Dr Mathew Smith

Lecturer in Astrophysics

Research Overview

My research is focuses on maximising our big picture understanding of the Universe through observations. Type Ia Supernovae, as standard candles, are excellent distance estimators. By discovering and observing these events in both the nearby and distant universe, I try to determine how the Universe has evolved in size and density.

The physical processes that cause these explosions, how to best measure distances from them, and how to use these measurements to best determine the expansion history of the Universe are my central research themes. To do this, I am a core member of multiple major experiments including the Dark Energy Survey (DES), the Zwicky Transient Facility (ZTF) and the Legacy Survey of Space and Time (LSST).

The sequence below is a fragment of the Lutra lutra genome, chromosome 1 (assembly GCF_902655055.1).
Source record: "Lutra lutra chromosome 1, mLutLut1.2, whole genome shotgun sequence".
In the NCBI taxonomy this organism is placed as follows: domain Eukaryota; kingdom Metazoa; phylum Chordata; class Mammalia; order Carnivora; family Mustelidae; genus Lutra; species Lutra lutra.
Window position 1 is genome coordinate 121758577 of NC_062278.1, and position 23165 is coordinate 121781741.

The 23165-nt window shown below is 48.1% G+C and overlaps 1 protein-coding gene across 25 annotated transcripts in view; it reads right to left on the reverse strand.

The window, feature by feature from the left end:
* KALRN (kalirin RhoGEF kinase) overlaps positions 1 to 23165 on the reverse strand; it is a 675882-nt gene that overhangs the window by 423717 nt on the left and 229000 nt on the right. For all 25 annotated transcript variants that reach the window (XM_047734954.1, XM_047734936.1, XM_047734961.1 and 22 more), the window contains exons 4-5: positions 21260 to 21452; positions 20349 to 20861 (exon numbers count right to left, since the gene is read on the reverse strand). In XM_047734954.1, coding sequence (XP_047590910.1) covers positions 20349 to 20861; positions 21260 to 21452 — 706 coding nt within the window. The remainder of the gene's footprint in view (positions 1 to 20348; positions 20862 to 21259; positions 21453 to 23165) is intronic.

I am also interested in a wide range of cosmological phenomena including explosions of the most massive stars ('superluminous supernova') and Gravitational Wave transients.

Beyond physics, I am keen to adapt astronomical techniques for good. I have partnered with medical clinicans in dermatology to detect skin cancer and cardio-vascular medicine to determine the best course of treatment after a heart-attack.